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“But I didn’t steal from the cash register – isn’t that wrongful termination?”

A very common consultation in my office goes something like this.

Earnest Client: They accused me of stealing from the register, but I didn’t do anything such thing.
Godfrey: Gotcha.
Earnest Client: Someone else on my shift must have done it, it was a busy night and we were selling a lot of pizza and beer.  They cannot fire me for this; they didn’t even investigate the case or give me my due process.
Godfrey:  It stinks and sounds unfair.
Earnest Client: So how much can we get if we sue?
Godfrey: We won’t, as I see no case here.  Another attorney may disagree with me but I decline the case.  I do hope you file for unemployment immediately and that you keep filing; I might be able to help you on that if they show resistance to your unemployment benefits application.  If you want a second opinion, I encourage you to get one.

There are a couple points to consider.

“Wrongful termination” or “abusive discharge” are perhaps poor terms for the tort of firing someone in contravention of public policy.  “Wrongful” and “abusive” have commonplace meanings outside of law and within the law outside of this employment tort.   “Wrongful” here means, approximately, “in defiance of Maryland public policy” under Adler v. American Standard and the cases in Maryland that followed it.  English doesn’t have a convenient word for “defies the government” or “undercuts the law”; the closest words might be something like “rebellious” or “antisocial” or “counter-civic” but those words are clumsy or have other misleading connotations of their own.

There are some limited circumstances where workers are entitled to good faith and fair dealing from management, such as in the context of certain mediations and arbitrations before the National Labor Relations Board.  I do not practice before the NLRB but in labor negotiations of certain types, the NLRB can require that participants act in good faith, i.e. not claim false motives or pretexts for what they are doing or positions that they are taking.  If management, for example, claims that it cannot offer a raise to a bargaining unit because revenues are down, the unit may be able to demand that management produce financial records to prove that revenues are down.  Management can state that it won’t offer a raise because it doesn’t feel like doing so; that’s hardball and perhaps unhelpful, but arguably a good faith statement of its intentions.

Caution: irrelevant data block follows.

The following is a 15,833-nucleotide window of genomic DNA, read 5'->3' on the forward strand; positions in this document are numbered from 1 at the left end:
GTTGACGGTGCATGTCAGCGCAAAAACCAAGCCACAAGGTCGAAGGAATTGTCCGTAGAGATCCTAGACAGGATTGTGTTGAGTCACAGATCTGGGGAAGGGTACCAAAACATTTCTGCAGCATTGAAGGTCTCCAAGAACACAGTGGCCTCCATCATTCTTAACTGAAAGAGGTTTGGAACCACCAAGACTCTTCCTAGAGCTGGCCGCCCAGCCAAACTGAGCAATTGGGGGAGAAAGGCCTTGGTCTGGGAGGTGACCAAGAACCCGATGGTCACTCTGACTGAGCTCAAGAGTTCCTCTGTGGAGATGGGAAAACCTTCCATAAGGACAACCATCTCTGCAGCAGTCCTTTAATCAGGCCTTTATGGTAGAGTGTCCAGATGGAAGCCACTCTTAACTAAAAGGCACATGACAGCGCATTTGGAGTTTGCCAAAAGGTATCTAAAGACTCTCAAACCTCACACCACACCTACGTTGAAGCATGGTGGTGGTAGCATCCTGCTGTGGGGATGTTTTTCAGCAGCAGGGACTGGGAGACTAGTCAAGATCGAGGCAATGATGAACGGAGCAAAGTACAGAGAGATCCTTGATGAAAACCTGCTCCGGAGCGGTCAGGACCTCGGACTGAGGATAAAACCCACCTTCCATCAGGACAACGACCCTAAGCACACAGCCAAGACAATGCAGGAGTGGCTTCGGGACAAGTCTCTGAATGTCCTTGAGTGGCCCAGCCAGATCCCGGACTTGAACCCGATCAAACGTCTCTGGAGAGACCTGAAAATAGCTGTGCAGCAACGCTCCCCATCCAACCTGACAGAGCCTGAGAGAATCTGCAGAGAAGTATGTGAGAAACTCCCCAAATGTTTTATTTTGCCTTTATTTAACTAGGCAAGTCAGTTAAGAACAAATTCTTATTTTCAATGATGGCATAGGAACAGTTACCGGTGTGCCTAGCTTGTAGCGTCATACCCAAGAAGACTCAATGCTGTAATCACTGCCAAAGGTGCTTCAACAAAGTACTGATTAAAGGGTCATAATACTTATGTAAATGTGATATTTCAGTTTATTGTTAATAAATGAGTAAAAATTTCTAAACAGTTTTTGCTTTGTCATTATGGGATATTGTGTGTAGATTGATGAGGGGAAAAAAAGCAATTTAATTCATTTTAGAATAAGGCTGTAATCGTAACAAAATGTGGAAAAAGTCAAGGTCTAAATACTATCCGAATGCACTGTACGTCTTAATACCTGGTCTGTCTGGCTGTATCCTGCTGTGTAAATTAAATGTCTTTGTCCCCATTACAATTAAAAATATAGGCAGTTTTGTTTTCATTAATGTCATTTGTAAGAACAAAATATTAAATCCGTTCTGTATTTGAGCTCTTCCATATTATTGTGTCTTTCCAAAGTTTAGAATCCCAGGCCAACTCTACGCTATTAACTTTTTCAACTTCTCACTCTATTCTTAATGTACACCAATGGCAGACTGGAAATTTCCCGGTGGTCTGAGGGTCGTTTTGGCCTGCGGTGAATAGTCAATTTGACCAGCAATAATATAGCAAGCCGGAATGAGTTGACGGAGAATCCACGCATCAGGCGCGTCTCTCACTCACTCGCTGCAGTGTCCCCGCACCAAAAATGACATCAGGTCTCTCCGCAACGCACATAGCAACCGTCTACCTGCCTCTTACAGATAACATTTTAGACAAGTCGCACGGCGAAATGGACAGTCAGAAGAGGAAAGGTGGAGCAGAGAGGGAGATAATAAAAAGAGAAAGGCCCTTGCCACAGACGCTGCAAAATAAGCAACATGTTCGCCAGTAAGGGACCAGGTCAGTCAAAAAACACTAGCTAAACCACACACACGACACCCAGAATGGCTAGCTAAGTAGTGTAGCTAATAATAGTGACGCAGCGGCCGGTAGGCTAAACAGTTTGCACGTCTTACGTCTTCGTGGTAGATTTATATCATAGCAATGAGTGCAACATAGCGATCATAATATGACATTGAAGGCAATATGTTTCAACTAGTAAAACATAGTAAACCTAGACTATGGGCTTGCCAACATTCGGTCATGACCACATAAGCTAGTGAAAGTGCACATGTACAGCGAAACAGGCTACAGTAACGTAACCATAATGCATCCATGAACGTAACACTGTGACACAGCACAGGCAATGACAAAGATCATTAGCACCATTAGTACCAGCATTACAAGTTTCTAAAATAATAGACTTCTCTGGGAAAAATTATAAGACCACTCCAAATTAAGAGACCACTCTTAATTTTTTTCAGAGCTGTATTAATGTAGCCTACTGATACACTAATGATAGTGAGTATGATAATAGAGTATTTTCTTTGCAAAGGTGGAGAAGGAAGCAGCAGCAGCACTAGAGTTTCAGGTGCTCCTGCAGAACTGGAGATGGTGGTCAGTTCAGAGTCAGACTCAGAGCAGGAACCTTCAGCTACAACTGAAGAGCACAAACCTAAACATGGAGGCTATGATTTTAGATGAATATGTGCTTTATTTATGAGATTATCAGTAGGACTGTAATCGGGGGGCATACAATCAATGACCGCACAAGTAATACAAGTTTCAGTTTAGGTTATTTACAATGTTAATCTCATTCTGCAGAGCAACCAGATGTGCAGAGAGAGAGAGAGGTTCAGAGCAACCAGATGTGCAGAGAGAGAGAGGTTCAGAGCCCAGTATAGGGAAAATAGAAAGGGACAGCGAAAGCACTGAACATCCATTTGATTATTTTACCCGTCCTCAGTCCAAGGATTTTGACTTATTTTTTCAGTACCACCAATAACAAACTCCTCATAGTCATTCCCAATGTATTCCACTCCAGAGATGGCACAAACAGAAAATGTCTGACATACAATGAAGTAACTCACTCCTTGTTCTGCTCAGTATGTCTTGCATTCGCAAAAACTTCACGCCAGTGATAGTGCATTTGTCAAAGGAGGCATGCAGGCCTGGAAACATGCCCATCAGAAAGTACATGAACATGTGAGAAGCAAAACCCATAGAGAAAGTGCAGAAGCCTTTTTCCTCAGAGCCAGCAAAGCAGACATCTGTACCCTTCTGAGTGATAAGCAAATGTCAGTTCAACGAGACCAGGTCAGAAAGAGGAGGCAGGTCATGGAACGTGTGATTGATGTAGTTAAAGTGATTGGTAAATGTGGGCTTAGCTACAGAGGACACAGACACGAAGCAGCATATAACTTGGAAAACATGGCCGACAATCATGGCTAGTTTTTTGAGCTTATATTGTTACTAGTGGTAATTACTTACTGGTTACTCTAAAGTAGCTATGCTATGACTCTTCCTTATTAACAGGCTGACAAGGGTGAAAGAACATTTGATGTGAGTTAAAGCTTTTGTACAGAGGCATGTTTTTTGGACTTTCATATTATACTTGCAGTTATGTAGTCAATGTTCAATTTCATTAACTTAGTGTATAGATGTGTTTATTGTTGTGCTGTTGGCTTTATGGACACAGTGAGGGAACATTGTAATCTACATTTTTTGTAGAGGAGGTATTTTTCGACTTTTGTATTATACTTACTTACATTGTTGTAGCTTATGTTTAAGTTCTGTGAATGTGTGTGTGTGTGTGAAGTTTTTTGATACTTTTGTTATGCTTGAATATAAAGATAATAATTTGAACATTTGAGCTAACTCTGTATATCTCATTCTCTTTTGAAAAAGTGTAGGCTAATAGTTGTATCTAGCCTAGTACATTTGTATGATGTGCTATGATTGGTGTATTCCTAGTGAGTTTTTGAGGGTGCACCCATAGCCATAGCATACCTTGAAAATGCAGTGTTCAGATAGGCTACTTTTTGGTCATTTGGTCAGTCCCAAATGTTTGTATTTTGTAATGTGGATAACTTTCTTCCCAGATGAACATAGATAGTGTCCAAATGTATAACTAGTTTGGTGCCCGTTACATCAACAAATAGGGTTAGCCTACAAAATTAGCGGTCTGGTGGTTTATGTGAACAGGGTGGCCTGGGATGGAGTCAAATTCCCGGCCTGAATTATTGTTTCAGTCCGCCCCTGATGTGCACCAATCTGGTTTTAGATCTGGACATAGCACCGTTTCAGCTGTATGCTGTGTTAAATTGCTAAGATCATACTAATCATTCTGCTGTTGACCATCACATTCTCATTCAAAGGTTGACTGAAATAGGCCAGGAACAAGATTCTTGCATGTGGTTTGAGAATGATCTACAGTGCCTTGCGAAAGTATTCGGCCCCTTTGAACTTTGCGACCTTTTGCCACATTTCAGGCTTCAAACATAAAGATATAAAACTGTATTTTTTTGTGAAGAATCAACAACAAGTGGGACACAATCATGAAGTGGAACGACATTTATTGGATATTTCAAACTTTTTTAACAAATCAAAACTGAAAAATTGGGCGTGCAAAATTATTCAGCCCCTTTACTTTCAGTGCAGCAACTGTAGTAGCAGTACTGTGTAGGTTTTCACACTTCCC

Maryland’s long-standing doctrine of “at-will employment”, in contrast, does not require that workers or management engage in good faith or even reasonable diligence regarding the positions that they take.  If management concludes that a worker stole money from the cash register, it may fire the worker – even in defiance of a video tape showing another worker dumping a register tray into a trash bag while the fired worker was in the hospital on medical leave.  Workers in Maryland are not entitled in the boss’s office to due process, a neutral arbiter, the opportunity to present documents and tangible evidence, the opportunity to examine management’s evidence, or any sort of procedural or fundamental fairness except for contractual protections, the anti-discrimination laws and the protection against firings in defiance of Maryland public policy.

Accordingly, a worker fired for alleged theft has no case for wrongful termination merely because management’s belief is poorly grounded or groundless.  If management formed a belief that a particular worker stole money, and formed that belief primarily on the basis of provable discriminatory stereotypes in defiance of anti-discrimination laws, there might be a viable discrimination case for damage done to the worker done in response to that belief.  If a contract provides for due process, a fair hearing, etc., that contract (individual or collective) might be enforceable under principles of contract law to require those procedures or damages for their neglect.  But there is no broad-based right for Maryland workers to “rightful” process or treatment in general from an employer.

None of the foregoing is a substitute for legal advice (i.e. what someone should do, not how the law works) from an actual attorney to an actual client.  If you need an attorney, consult one; that’s the only advice offered here.


  1. Charlie Commeree

    Bruce, would your ears perk up if this person calls back and says, “I applied for job X and they contacted this old employer who told them that they fired me for stealing”?

  2. Bruce Godfrey

    My ears would perk up but not too high. It is not an employment tort as such to accuse someone falsely of a crime. Maryland does provide a statutory privilege for good faith job references, but this would not be good faith. It would not be an Adler claim as the defamation would have post-dated the firing. But I’d be interested, especially if the new job were for a lot of money and the applicant were otherwise qualified.

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